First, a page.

Defying the stereotype that Iraq War movies can't succeed, Kathryn Bigelow's "Hurt Locker" took home six of the nine Academy Awards for which it was nominated, including best picture and best original screenplay. By comparison, the movie's most hyped competitor, "Avatar," won three trophies.
Bigelow won best director, becoming the first woman in the more than eight decade-long history of the Oscars to score that award.
"I hope I'm the first of many," Bigelow said backstage of breaking the male lock on the director category. "I long for the day when the modifier can be a moot point, but I'm grateful if I can inspire a young, tenacious, intrepid male or female filmmaker."
Bigelow and her fellow female winners stole the spotlight backstage. Sandra Bullock, who beat perpetual favorite Meryl Streep to win the best actress award for "The Blind Side," and Mo'Nique, who took home the best supporting-actress Oscar for "Precious," relished their victories and offered insights into what inspires them.
"The reason I have on this royal blue dress is because it's the color that Hattie McDaniel wore when she accepted her Oscar," Mo'Nique said, adding that she put a gardenia in her hair for the same reason, to pay tribute to McDaniel, who became the first black performer to win an Oscar in 1940, for the role of Mammy in "Gone With the Wind."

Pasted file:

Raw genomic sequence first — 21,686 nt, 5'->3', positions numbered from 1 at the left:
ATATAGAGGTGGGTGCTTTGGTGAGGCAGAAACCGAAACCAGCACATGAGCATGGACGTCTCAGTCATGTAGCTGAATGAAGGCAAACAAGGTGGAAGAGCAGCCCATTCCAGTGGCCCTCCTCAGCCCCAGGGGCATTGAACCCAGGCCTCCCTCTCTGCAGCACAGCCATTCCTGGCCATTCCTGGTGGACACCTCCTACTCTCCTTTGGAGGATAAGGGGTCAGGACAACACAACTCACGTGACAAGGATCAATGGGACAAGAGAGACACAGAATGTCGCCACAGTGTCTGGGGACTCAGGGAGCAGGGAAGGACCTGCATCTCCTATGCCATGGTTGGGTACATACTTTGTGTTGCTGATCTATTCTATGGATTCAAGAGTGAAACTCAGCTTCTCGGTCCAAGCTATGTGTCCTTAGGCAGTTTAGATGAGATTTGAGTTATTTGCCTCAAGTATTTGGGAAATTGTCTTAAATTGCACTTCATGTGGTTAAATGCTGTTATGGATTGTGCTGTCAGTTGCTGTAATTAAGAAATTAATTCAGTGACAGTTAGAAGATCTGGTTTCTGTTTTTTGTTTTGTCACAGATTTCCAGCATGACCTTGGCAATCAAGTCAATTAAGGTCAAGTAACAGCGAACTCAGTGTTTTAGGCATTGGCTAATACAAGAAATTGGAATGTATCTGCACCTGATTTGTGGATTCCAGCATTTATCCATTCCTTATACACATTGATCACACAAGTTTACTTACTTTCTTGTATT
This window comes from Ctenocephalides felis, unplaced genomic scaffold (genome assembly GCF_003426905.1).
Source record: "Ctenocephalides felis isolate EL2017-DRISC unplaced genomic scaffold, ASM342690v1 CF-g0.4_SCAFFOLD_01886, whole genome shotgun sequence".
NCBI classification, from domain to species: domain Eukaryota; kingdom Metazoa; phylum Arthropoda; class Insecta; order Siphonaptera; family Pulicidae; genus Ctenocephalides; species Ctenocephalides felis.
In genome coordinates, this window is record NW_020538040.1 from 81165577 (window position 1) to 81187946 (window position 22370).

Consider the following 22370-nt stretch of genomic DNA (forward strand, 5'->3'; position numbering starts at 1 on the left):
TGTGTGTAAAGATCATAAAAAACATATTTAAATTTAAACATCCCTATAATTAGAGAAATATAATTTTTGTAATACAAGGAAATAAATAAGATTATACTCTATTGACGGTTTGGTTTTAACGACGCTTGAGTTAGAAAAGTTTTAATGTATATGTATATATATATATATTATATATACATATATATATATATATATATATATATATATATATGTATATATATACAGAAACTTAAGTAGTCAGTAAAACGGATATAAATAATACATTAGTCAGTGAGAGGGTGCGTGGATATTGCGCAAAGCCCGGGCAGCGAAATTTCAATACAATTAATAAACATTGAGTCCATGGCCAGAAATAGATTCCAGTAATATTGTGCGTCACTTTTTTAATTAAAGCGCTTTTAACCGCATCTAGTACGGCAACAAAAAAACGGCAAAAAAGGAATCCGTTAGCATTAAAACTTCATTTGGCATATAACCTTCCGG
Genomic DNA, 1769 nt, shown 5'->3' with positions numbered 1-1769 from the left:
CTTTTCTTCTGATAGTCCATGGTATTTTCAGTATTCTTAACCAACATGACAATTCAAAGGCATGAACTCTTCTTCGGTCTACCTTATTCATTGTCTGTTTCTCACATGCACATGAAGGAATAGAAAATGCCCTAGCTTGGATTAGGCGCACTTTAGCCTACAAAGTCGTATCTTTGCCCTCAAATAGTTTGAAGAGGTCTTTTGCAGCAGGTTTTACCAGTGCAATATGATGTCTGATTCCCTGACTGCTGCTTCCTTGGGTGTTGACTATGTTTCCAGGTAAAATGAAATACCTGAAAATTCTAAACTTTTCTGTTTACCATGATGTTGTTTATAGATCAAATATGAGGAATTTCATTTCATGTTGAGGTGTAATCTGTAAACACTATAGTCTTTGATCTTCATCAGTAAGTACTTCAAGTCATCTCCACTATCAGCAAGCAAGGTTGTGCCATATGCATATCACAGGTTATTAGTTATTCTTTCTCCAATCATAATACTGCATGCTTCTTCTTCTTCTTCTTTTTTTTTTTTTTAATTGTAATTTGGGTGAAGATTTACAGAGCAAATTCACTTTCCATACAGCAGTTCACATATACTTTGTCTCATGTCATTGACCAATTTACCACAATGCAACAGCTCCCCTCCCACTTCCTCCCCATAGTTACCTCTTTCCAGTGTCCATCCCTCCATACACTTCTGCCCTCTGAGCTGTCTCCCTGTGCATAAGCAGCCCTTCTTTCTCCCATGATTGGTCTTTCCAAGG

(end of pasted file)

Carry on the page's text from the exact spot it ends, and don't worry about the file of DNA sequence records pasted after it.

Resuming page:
"Ms. Hattie McDaniel, I have you all over me," Mo'Nique continued. "It's about time the world has you all over them."
Accepting her best actress award, Bullock offered a teary tribute to "Helga B.," her late mother. Behind the scenes, Bullock continued to draw on what she learned from her mom.
"Don't aspire to be in these shoes," Bullock said, offering advice to those aspiring to be in the movie industry. "Walk in your own. My mother beat it into our heads to be original and I didn't understand that until later on."
During the ceremony, the mood was more lighthearted.
Hosts Steve Martin and Alec Baldwin took no prisoners when they had the mic. They took a hit at every major nominee during their intro to the ceremony, calling their stint with Meryl Streep in "It's Complicated" a "memorable threesome," killing replicas of "Avatar's" "floating wood sprites" after saying hi to James Cameron, and choosing to ignore George Clooney outright.
They also jabbed Hollywood's rising stars, singling out Zac Efron and Taylor Lautner to say, "Take a good look at us, guys. This is you in five years."
The most LOL-worthy moment of the show came when Ben Stiller sauntered onto stage in a full-blown "Avatar" getup -- blue skin, tail and braid, yellow eyes -- and attempted a few Na'vi slurs before, fittingly, presenting the award for best makeup.